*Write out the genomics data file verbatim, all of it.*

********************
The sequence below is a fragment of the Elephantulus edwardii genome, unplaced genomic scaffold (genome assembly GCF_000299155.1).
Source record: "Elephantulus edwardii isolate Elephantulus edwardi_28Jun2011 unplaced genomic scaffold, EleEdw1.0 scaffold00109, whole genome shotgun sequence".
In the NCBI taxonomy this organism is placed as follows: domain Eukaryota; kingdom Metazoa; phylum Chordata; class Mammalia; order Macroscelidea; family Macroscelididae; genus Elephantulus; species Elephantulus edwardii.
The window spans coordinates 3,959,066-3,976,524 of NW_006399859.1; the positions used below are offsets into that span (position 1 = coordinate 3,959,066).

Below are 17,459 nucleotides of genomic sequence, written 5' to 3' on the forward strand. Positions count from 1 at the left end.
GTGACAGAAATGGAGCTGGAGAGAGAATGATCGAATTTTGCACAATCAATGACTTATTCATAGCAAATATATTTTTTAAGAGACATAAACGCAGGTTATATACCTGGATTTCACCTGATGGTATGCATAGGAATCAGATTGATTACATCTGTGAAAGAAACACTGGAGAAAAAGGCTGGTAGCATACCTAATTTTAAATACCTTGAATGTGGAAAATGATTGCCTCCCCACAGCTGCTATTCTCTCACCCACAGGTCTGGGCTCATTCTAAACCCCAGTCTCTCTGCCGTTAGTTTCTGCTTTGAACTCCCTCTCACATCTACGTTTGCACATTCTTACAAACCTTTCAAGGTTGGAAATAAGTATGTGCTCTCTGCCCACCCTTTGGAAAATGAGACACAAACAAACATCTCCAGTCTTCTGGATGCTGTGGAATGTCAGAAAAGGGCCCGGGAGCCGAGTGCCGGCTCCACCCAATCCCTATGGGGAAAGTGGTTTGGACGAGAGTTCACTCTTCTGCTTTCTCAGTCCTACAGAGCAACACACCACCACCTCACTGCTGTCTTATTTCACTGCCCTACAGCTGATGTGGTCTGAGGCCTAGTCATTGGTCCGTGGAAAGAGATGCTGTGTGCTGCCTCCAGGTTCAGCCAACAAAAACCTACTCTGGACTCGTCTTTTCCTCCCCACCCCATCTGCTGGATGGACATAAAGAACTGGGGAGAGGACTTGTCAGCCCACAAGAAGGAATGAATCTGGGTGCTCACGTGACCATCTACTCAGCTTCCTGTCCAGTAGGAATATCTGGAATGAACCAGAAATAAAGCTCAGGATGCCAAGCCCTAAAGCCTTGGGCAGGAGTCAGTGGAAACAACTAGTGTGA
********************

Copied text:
The sequence below is a fragment of the Elephantulus edwardii genome, unplaced genomic scaffold (genome assembly GCF_000299155.1).
Source record: "Elephantulus edwardii isolate Elephantulus edwardi_28Jun2011 unplaced genomic scaffold, EleEdw1.0 scaffold00109, whole genome shotgun sequence".
In the NCBI taxonomy this organism is placed as follows: domain Eukaryota; kingdom Metazoa; phylum Chordata; class Mammalia; order Macroscelidea; family Macroscelididae; genus Elephantulus; species Elephantulus edwardii.
The window spans coordinates 3,959,066-3,976,524 of NW_006399859.1; the positions used below are offsets into that span (position 1 = coordinate 3,959,066).

Below are 17,459 nucleotides of genomic sequence, written 5' to 3' on the forward strand. Positions count from 1 at the left end.
GTGACAGAAATGGAGCTGGAGAGAGAATGATCGAATTTTGCACAATCAATGACTTATTCATAGCAAATATATTTTTTAAGAGACATAAACGCAGGTTATATACCTGGATTTCACCTGATGGTATGCATAGGAATCAGATTGATTACATCTGTGAAAGAAACACTGGAGAAAAAGGCTGGTAGCATACCTAATTTTAAATACCTTGAATGTGGAAAATGATTGCCTCCCCACAGCTGCTATTCTCTCACCCACAGGTCTGGGCTCATTCTAAACCCCAGTCTCTCTGCCGTTAGTTTCTGCTTTGAACTCCCTCTCACATCTACGTTTGCACATTCTTACAAACCTTTCAAGGTTGGAAATAAGTATGTGCTCTCTGCCCACCCTTTGGAAAATGAGACACAAACAAACATCTCCAGTCTTCTGGATGCTGTGGAATGTCAGAAAAGGGCCCGGGAGCCGAGTGCCGGCTCCACCCAATCCCTATGGGGAAAGTGGTTTGGACGAGAGTTCACTCTTCTGCTTTCTCAGTCCTACAGAGCAACACACCACCACCTCACTGCTGTCTTATTTCACTGCCCTACAGCTGATGTGGTCTGAGGCCTAGTCATTGGTCCGTGGAAAGAGATGCTGTGTGCTGCCTCCAGGTTCAGCCAACAAAAACCTACTCTGGACTCGTCTTTTCCTCCCCACCCCATCTGCTGGATGGACATAAAGAACTGGGGAGAGGACTTGTCAGCCCACAAGAAGGAATGAATCTGGGTGCTCACGTGACCATCTACTCAGCTTCCTGTCCAGTAGGAATATCTGGAATGAACCAGAAATAAAGCTCAGGATGCCAAGCCCTAAAGCCTTGGGCAGGAGTCAGTGGAAACAACTAGTGTGA